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Renewing U.S. Telecommunications Research
TABLE 2.1 Sources of Papers Presented at the 2005 International Conference on Communications and the 2005 IEEE Global Telecommunications Conference (Globecom)
Number of Papers
Other (majority from Canada)
focus of 80 to 90 percent of research at the Bell family labs is now concentrated on short-term innovation rather than long-term fundamental research. Although a closer alignment of the interests of research laboratories and companies benefits U.S. industry, the often associated reduction in fundamental, long-term research hurts the telecommunications industry in the long run.
Decline in Industry Participation in Publishing Research
Additional evidence for the decline in research spending and the shift from longer- to shorter-term research in the U.S. telecommunications industry is seen in the number of technical papers authored by industry researchers. At two recent major international conferences held annually in the field of communications (which represent at least part of the telecommunications landscape), there was a dramatic decrease in the number of conference papers authored by industry researchers. Table 2.1 lists the sources of the 1352 papers presented at the 2005 International Conference on Communications (ICC) and the 2005 IEEE Global Telecommunications Conference (Globecom). Only a handful of U.S. industry research labs were represented by more than one paper at the two conferences (see Table 2.2).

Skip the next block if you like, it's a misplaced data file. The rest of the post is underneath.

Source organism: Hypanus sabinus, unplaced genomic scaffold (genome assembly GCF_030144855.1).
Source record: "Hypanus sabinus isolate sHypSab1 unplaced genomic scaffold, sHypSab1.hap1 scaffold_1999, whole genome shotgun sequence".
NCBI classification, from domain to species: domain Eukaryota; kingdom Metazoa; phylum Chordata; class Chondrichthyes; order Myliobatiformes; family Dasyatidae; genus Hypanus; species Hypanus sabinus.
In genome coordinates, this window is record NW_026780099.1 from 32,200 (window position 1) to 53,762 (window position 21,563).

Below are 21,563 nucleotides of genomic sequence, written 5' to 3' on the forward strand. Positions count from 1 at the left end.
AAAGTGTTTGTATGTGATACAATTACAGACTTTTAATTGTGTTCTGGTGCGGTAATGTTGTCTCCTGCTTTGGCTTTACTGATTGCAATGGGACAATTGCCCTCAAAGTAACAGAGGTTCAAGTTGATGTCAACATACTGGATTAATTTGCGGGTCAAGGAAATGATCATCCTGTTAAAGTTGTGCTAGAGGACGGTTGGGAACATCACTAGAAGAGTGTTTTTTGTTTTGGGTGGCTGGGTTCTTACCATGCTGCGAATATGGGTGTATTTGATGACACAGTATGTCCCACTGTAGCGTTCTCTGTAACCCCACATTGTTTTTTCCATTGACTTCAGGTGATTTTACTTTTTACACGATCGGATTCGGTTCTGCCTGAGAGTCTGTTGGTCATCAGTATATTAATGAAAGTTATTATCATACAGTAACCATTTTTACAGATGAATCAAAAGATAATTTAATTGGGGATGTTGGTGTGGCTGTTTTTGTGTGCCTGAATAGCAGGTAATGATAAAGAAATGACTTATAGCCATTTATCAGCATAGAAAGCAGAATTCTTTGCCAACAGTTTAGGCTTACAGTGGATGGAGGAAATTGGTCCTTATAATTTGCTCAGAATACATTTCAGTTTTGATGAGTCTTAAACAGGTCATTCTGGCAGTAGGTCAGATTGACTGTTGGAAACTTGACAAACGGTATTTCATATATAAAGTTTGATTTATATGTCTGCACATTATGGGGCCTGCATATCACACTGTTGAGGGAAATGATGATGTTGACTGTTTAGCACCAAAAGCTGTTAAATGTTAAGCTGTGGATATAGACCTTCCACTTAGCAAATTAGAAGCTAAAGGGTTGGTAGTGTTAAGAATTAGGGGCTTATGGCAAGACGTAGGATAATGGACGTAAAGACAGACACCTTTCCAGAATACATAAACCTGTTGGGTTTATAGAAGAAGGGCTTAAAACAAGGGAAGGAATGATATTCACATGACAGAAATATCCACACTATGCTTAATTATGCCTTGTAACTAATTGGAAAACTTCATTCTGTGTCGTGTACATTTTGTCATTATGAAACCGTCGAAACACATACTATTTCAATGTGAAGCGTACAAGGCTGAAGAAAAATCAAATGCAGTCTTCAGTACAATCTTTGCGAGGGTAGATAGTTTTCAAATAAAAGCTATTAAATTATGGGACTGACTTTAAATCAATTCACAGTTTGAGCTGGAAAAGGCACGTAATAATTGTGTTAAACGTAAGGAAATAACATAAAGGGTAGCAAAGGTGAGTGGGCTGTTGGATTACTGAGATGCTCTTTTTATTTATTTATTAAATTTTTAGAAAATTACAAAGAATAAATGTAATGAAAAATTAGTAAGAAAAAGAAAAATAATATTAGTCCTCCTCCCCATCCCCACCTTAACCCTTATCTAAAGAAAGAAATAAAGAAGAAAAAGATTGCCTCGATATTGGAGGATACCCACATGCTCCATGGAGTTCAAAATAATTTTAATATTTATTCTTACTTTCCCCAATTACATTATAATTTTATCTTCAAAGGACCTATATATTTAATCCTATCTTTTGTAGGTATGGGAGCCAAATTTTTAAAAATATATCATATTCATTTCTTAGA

Although it could be the case that U.S. telecommunications companies have decided to restrict presentations of work by their researchers (and developers) at such conferences, the committee considers it much more likely that the statistics on publication by author affiliation shown in Tables 2.1 and 2.2 do reflect a dramatic decline in industry efforts in long-term research.16
A decline in publication by industry authors is also suggested by the decreasing fraction of industry-researcher-authored papers in the IEEE Transactions on Communications (Figure 2.1),
A reviewer of this report in draft form noted another possible factor—that companies increasingly “document” their research through patents and participation in standards-setting activities rather than publications.